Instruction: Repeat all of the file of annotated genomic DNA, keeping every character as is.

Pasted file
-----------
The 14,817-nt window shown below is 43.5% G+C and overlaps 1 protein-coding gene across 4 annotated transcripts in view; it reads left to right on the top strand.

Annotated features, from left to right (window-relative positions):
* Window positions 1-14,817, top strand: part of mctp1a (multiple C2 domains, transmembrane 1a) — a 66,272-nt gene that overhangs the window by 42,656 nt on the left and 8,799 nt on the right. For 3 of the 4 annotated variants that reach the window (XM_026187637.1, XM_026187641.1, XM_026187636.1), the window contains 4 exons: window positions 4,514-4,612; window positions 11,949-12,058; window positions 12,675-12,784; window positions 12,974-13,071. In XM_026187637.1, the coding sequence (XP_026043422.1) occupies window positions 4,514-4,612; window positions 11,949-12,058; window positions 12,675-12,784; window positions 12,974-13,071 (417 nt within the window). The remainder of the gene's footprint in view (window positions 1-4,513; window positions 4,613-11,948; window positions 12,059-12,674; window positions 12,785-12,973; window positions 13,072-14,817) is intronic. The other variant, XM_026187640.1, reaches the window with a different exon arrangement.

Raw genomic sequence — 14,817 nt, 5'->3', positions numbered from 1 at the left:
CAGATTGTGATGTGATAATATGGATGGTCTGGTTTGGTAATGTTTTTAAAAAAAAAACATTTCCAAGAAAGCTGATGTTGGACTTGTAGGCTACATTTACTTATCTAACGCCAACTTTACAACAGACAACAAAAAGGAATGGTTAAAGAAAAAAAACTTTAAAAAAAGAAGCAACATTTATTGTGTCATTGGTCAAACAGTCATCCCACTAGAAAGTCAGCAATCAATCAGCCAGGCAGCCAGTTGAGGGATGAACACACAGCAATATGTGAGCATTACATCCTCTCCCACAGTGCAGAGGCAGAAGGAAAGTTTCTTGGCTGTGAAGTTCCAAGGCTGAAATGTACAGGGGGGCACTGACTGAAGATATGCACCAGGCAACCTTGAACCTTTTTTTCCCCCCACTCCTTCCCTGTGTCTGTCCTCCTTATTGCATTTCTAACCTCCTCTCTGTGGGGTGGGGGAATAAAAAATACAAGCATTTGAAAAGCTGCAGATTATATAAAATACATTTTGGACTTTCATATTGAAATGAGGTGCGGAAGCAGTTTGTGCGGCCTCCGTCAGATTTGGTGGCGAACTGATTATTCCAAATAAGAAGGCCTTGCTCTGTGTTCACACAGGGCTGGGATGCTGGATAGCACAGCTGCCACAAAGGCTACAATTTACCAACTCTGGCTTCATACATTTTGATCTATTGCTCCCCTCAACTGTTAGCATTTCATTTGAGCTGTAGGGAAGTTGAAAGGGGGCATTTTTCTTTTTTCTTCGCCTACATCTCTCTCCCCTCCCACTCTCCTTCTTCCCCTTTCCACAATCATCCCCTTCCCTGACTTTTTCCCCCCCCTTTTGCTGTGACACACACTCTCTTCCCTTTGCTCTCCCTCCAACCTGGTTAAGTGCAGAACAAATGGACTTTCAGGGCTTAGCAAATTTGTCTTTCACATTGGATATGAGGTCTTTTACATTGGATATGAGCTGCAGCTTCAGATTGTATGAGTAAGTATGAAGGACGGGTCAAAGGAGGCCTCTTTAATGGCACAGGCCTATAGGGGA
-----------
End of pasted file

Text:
The 14,817-nt window shown below is 43.5% G+C and overlaps 1 protein-coding gene across 4 annotated transcripts in view; it reads left to right on the top strand.

Annotated features, from left to right (window-relative positions):
* Window positions 1-14,817, top strand: part of mctp1a (multiple C2 domains, transmembrane 1a) — a 66,272-nt gene that overhangs the window by 42,656 nt on the left and 8,799 nt on the right. For 3 of the 4 annotated variants that reach the window (XM_026187637.1, XM_026187641.1, XM_026187636.1), the window contains 4 exons: window positions 4,514-4,612; window positions 11,949-12,058; window positions 12,675-12,784; window positions 12,974-13,071. In XM_026187637.1, the coding sequence (XP_026043422.1) occupies window positions 4,514-4,612; window positions 11,949-12,058; window positions 12,675-12,784; window positions 12,974-13,071 (417 nt within the window). The remainder of the gene's footprint in view (window positions 1-4,513; window positions 4,613-11,948; window positions 12,059-12,674; window positions 12,785-12,973; window positions 13,072-14,817) is intronic. The other variant, XM_026187640.1, reaches the window with a different exon arrangement.

Raw genomic sequence — 14,817 nt, 5'->3', positions numbered from 1 at the left:
CAGATTGTGATGTGATAATATGGATGGTCTGGTTTGGTAATGTTTTTAAAAAAAAAACATTTCCAAGAAAGCTGATGTTGGACTTGTAGGCTACATTTACTTATCTAACGCCAACTTTACAACAGACAACAAAAAGGAATGGTTAAAGAAAAAAAACTTTAAAAAAAGAAGCAACATTTATTGTGTCATTGGTCAAACAGTCATCCCACTAGAAAGTCAGCAATCAATCAGCCAGGCAGCCAGTTGAGGGATGAACACACAGCAATATGTGAGCATTACATCCTCTCCCACAGTGCAGAGGCAGAAGGAAAGTTTCTTGGCTGTGAAGTTCCAAGGCTGAAATGTACAGGGGGGCACTGACTGAAGATATGCACCAGGCAACCTTGAACCTTTTTTTCCCCCCACTCCTTCCCTGTGTCTGTCCTCCTTATTGCATTTCTAACCTCCTCTCTGTGGGGTGGGGGAATAAAAAATACAAGCATTTGAAAAGCTGCAGATTATATAAAATACATTTTGGACTTTCATATTGAAATGAGGTGCGGAAGCAGTTTGTGCGGCCTCCGTCAGATTTGGTGGCGAACTGATTATTCCAAATAAGAAGGCCTTGCTCTGTGTTCACACAGGGCTGGGATGCTGGATAGCACAGCTGCCACAAAGGCTACAATTTACCAACTCTGGCTTCATACATTTTGATCTATTGCTCCCCTCAACTGTTAGCATTTCATTTGAGCTGTAGGGAAGTTGAAAGGGGGCATTTTTCTTTTTTCTTCGCCTACATCTCTCTCCCCTCCCACTCTCCTTCTTCCCCTTTCCACAATCATCCCCTTCCCTGACTTTTTCCCCCCCCTTTTGCTGTGACACACACTCTCTTCCCTTTGCTCTCCCTCCAACCTGGTTAAGTGCAGAACAAATGGACTTTCAGGGCTTAGCAAATTTGTCTTTCACATTGGATATGAGGTCTTTTACATTGGATATGAGCTGCAGCTTCAGATTGTATGAGTAAGTATGAAGGACGGGTCAAAGGAGGCCTCTTTAATGGCACAGGCCTATAGGGGA